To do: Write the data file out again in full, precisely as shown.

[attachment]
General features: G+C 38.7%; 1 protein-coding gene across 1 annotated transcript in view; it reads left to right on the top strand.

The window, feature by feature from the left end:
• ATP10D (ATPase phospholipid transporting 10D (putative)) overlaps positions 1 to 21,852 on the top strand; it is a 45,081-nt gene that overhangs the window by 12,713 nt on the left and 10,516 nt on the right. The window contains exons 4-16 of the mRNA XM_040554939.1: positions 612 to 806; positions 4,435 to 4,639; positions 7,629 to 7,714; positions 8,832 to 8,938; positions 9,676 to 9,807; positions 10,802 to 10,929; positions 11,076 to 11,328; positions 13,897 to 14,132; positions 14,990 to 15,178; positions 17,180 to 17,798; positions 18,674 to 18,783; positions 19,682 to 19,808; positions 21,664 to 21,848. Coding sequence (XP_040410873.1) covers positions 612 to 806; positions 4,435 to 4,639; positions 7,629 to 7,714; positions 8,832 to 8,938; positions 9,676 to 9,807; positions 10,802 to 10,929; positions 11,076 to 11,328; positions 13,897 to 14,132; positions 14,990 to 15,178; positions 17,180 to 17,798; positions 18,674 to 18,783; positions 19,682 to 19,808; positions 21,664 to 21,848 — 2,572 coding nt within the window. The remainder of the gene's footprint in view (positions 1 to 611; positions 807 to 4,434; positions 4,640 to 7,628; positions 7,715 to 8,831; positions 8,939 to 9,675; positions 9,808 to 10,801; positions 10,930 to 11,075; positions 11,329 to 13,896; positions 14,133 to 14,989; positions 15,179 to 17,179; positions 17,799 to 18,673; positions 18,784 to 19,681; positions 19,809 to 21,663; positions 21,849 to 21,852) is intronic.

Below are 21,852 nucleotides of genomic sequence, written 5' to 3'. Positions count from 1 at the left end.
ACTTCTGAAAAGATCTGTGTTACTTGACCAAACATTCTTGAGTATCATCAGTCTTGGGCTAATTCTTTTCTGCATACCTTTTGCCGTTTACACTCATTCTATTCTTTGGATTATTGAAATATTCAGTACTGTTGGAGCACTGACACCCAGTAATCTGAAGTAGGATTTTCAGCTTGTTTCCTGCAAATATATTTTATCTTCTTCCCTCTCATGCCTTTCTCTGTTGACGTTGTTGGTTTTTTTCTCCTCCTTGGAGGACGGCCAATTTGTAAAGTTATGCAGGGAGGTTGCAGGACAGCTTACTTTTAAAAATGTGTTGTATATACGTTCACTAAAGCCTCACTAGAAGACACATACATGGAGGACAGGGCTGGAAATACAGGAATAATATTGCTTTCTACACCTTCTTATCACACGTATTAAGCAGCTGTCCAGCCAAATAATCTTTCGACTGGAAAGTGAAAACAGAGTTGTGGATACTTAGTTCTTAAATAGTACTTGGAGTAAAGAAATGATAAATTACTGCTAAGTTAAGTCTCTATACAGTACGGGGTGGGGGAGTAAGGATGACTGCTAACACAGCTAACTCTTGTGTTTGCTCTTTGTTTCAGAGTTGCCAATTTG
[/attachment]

General features: G+C 38.7%; 1 protein-coding gene across 1 annotated transcript in view; it reads left to right on the top strand.

The window, feature by feature from the left end:
• ATP10D (ATPase phospholipid transporting 10D (putative)) overlaps positions 1 to 21,852 on the top strand; it is a 45,081-nt gene that overhangs the window by 12,713 nt on the left and 10,516 nt on the right. The window contains exons 4-16 of the mRNA XM_040554939.1: positions 612 to 806; positions 4,435 to 4,639; positions 7,629 to 7,714; positions 8,832 to 8,938; positions 9,676 to 9,807; positions 10,802 to 10,929; positions 11,076 to 11,328; positions 13,897 to 14,132; positions 14,990 to 15,178; positions 17,180 to 17,798; positions 18,674 to 18,783; positions 19,682 to 19,808; positions 21,664 to 21,848. Coding sequence (XP_040410873.1) covers positions 612 to 806; positions 4,435 to 4,639; positions 7,629 to 7,714; positions 8,832 to 8,938; positions 9,676 to 9,807; positions 10,802 to 10,929; positions 11,076 to 11,328; positions 13,897 to 14,132; positions 14,990 to 15,178; positions 17,180 to 17,798; positions 18,674 to 18,783; positions 19,682 to 19,808; positions 21,664 to 21,848 — 2,572 coding nt within the window. The remainder of the gene's footprint in view (positions 1 to 611; positions 807 to 4,434; positions 4,640 to 7,628; positions 7,715 to 8,831; positions 8,939 to 9,675; positions 9,808 to 10,801; positions 10,930 to 11,075; positions 11,329 to 13,896; positions 14,133 to 14,989; positions 15,179 to 17,179; positions 17,799 to 18,673; positions 18,784 to 19,681; positions 19,809 to 21,663; positions 21,849 to 21,852) is intronic.

Below are 21,852 nucleotides of genomic sequence, written 5' to 3'. Positions count from 1 at the left end.
ACTTCTGAAAAGATCTGTGTTACTTGACCAAACATTCTTGAGTATCATCAGTCTTGGGCTAATTCTTTTCTGCATACCTTTTGCCGTTTACACTCATTCTATTCTTTGGATTATTGAAATATTCAGTACTGTTGGAGCACTGACACCCAGTAATCTGAAGTAGGATTTTCAGCTTGTTTCCTGCAAATATATTTTATCTTCTTCCCTCTCATGCCTTTCTCTGTTGACGTTGTTGGTTTTTTTCTCCTCCTTGGAGGACGGCCAATTTGTAAAGTTATGCAGGGAGGTTGCAGGACAGCTTACTTTTAAAAATGTGTTGTATATACGTTCACTAAAGCCTCACTAGAAGACACATACATGGAGGACAGGGCTGGAAATACAGGAATAATATTGCTTTCTACACCTTCTTATCACACGTATTAAGCAGCTGTCCAGCCAAATAATCTTTCGACTGGAAAGTGAAAACAGAGTTGTGGATACTTAGTTCTTAAATAGTACTTGGAGTAAAGAAATGATAAATTACTGCTAAGTTAAGTCTCTATACAGTACGGGGTGGGGGAGTAAGGATGACTGCTAACACAGCTAACTCTTGTGTTTGCTCTTTGTTTCAGAGTTGCCAATTTG